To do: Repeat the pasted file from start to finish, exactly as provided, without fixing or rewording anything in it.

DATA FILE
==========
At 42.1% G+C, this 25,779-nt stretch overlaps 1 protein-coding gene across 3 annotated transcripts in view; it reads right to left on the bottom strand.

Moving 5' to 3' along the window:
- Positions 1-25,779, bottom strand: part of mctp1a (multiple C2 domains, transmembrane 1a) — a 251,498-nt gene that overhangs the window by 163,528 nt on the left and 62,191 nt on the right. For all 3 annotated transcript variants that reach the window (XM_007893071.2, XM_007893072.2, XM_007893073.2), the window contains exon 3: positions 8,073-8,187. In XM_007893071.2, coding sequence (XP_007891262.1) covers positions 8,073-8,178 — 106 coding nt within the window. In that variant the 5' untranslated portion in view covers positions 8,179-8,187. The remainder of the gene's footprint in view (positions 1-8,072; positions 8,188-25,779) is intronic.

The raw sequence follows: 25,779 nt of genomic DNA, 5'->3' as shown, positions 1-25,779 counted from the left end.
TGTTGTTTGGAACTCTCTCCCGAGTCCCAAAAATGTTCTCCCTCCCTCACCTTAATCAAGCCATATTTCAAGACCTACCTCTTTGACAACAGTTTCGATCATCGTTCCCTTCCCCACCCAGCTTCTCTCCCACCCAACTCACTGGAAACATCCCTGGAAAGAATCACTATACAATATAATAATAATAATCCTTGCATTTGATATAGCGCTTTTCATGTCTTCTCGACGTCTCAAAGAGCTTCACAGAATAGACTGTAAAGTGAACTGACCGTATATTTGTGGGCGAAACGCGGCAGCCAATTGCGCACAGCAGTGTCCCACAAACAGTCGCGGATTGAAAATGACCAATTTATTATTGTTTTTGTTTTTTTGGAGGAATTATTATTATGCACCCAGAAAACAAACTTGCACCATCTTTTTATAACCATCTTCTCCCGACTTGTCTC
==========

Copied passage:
At 42.1% G+C, this 25,779-nt stretch overlaps 1 protein-coding gene across 3 annotated transcripts in view; it reads right to left on the bottom strand.

Moving 5' to 3' along the window:
- Positions 1-25,779, bottom strand: part of mctp1a (multiple C2 domains, transmembrane 1a) — a 251,498-nt gene that overhangs the window by 163,528 nt on the left and 62,191 nt on the right. For all 3 annotated transcript variants that reach the window (XM_007893071.2, XM_007893072.2, XM_007893073.2), the window contains exon 3: positions 8,073-8,187. In XM_007893071.2, coding sequence (XP_007891262.1) covers positions 8,073-8,178 — 106 coding nt within the window. In that variant the 5' untranslated portion in view covers positions 8,179-8,187. The remainder of the gene's footprint in view (positions 1-8,072; positions 8,188-25,779) is intronic.

The raw sequence follows: 25,779 nt of genomic DNA, 5'->3' as shown, positions 1-25,779 counted from the left end.
TGTTGTTTGGAACTCTCTCCCGAGTCCCAAAAATGTTCTCCCTCCCTCACCTTAATCAAGCCATATTTCAAGACCTACCTCTTTGACAACAGTTTCGATCATCGTTCCCTTCCCCACCCAGCTTCTCTCCCACCCAACTCACTGGAAACATCCCTGGAAAGAATCACTATACAATATAATAATAATAATCCTTGCATTTGATATAGCGCTTTTCATGTCTTCTCGACGTCTCAAAGAGCTTCACAGAATAGACTGTAAAGTGAACTGACCGTATATTTGTGGGCGAAACGCGGCAGCCAATTGCGCACAGCAGTGTCCCACAAACAGTCGCGGATTGAAAATGACCAATTTATTATTGTTTTTGTTTTTTTGGAGGAATTATTATTATGCACCCAGAAAACAAACTTGCACCATCTTTTTATAACCATCTTCTCCCGACTTGTCTC